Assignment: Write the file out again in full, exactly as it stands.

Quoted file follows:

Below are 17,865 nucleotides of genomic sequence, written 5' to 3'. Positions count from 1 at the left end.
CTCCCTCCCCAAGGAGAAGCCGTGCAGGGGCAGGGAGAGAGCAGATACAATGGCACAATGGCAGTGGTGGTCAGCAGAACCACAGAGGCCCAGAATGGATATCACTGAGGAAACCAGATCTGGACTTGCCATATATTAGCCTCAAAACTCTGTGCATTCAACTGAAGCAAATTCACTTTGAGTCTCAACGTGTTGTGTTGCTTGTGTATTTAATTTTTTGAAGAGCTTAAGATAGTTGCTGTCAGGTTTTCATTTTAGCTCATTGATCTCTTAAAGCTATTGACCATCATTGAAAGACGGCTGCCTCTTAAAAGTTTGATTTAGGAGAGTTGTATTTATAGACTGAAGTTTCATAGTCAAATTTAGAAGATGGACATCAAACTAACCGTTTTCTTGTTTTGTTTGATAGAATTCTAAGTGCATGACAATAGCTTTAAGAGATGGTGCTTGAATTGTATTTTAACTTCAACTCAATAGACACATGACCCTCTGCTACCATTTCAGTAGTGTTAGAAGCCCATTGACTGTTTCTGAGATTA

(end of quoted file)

Below are 17,865 nucleotides of genomic sequence, written 5' to 3'. Positions count from 1 at the left end.
CTCCCTCCCCAAGGAGAAGCCGTGCAGGGGCAGGGAGAGAGCAGATACAATGGCACAATGGCAGTGGTGGTCAGCAGAACCACAGAGGCCCAGAATGGATATCACTGAGGAAACCAGATCTGGACTTGCCATATATTAGCCTCAAAACTCTGTGCATTCAACTGAAGCAAATTCACTTTGAGTCTCAACGTGTTGTGTTGCTTGTGTATTTAATTTTTTGAAGAGCTTAAGATAGTTGCTGTCAGGTTTTCATTTTAGCTCATTGATCTCTTAAAGCTATTGACCATCATTGAAAGACGGCTGCCTCTTAAAAGTTTGATTTAGGAGAGTTGTATTTATAGACTGAAGTTTCATAGTCAAATTTAGAAGATGGACATCAAACTAACCGTTTTCTTGTTTTGTTTGATAGAATTCTAAGTGCATGACAATAGCTTTAAGAGATGGTGCTTGAATTGTATTTTAACTTCAACTCAATAGACACATGACCCTCTGCTACCATTTCAGTAGTGTTAGAAGCCCATTGACTGTTTCTGAGATTA